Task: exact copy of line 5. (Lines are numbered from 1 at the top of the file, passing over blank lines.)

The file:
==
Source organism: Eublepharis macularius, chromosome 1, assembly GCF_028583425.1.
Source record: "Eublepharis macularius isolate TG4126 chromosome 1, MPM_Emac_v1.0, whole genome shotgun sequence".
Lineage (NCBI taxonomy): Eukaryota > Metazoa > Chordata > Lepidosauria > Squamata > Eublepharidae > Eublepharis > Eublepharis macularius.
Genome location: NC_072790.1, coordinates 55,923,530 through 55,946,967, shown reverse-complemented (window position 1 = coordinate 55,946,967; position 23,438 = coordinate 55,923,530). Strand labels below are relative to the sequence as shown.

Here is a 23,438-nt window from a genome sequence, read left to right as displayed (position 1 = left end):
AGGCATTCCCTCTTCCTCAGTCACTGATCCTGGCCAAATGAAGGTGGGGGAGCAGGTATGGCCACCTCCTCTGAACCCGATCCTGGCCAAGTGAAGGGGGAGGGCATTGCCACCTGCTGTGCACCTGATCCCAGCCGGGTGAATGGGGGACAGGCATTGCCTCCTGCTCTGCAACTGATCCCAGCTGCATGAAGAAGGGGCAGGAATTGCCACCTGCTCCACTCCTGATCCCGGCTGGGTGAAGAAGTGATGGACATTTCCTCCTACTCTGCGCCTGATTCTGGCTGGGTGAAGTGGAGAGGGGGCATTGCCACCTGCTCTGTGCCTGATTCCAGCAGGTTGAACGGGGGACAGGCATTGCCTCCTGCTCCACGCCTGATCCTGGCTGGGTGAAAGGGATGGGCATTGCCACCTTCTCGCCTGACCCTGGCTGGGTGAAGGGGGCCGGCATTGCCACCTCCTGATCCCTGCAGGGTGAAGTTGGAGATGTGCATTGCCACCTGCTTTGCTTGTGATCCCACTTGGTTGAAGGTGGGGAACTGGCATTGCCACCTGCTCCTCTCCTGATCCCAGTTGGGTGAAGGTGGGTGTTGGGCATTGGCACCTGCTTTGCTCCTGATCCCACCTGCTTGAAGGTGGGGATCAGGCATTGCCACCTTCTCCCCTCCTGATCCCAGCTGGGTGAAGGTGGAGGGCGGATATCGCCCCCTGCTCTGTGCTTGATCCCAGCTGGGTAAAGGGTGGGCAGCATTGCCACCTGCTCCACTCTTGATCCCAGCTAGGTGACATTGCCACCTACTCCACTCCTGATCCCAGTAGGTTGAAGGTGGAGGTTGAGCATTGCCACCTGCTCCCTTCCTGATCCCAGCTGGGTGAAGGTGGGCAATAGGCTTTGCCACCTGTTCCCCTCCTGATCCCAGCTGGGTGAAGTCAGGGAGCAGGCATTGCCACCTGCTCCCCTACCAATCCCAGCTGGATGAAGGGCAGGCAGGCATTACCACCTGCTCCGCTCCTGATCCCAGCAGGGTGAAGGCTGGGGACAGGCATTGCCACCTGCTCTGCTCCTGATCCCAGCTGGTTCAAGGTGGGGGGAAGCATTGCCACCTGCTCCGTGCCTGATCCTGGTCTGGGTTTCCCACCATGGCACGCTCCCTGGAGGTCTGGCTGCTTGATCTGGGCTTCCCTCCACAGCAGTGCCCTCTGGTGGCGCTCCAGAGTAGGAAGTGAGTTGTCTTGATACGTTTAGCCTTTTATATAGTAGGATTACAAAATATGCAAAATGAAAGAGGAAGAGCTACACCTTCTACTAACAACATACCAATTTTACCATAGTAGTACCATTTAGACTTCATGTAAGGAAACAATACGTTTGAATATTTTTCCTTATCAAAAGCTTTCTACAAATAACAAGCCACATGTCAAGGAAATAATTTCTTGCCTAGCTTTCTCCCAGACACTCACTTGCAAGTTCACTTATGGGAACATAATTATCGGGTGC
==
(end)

Here is a 23,438-nt window from a genome sequence, read left to right as displayed (position 1 = left end):